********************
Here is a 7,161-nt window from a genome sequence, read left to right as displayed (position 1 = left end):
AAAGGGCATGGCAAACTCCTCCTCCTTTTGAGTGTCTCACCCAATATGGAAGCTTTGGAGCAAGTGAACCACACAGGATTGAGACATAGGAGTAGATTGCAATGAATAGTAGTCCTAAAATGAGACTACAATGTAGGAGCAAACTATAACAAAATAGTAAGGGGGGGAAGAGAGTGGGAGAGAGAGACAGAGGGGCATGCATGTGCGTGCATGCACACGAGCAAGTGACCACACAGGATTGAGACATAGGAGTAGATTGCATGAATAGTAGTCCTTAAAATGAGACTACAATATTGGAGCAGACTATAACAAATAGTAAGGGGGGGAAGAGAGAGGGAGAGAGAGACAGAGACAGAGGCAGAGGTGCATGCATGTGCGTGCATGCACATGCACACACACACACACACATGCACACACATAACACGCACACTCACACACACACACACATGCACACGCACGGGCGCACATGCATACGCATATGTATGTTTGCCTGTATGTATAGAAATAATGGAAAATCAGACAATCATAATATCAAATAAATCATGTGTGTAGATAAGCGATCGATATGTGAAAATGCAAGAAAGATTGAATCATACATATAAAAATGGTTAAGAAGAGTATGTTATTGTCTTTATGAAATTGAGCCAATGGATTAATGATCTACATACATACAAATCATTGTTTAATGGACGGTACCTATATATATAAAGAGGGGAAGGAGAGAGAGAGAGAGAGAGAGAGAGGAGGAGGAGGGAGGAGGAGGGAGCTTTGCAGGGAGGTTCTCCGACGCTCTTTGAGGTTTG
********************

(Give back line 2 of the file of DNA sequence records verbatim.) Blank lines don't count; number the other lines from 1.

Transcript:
AAAGGGCATGGCAAACTCCTCCTCCTTTTGAGTGTCTCACCCAATATGGAAGCTTTGGAGCAAGTGAACCACACAGGATTGAGACATAGGAGTAGATTGCAATGAATAGTAGTCCTAAAATGAGACTACAATGTAGGAGCAAACTATAACAAAATAGTAAGGGGGGGAAGAGAGTGGGAGAGAGAGACAGAGGGGCATGCATGTGCGTGCATGCACACGAGCAAGTGACCACACAGGATTGAGACATAGGAGTAGATTGCATGAATAGTAGTCCTTAAAATGAGACTACAATATTGGAGCAGACTATAACAAATAGTAAGGGGGGGAAGAGAGAGGGAGAGAGAGACAGAGACAGAGGCAGAGGTGCATGCATGTGCGTGCATGCACATGCACACACACACACACACATGCACACACATAACACGCACACTCACACACACACACACATGCACACGCACGGGCGCACATGCATACGCATATGTATGTTTGCCTGTATGTATAGAAATAATGGAAAATCAGACAATCATAATATCAAATAAATCATGTGTGTAGATAAGCGATCGATATGTGAAAATGCAAGAAAGATTGAATCATACATATAAAAATGGTTAAGAAGAGTATGTTATTGTCTTTATGAAATTGAGCCAATGGATTAATGATCTACATACATACAAATCATTGTTTAATGGACGGTACCTATATATATAAAGAGGGGAAGGAGAGAGAGAGAGAGAGAGAGAGAGGAGGAGGAGGGAGGAGGAGGGAGCTTTGCAGGGAGGTTCTCCGACGCTCTTTGAGGTTTG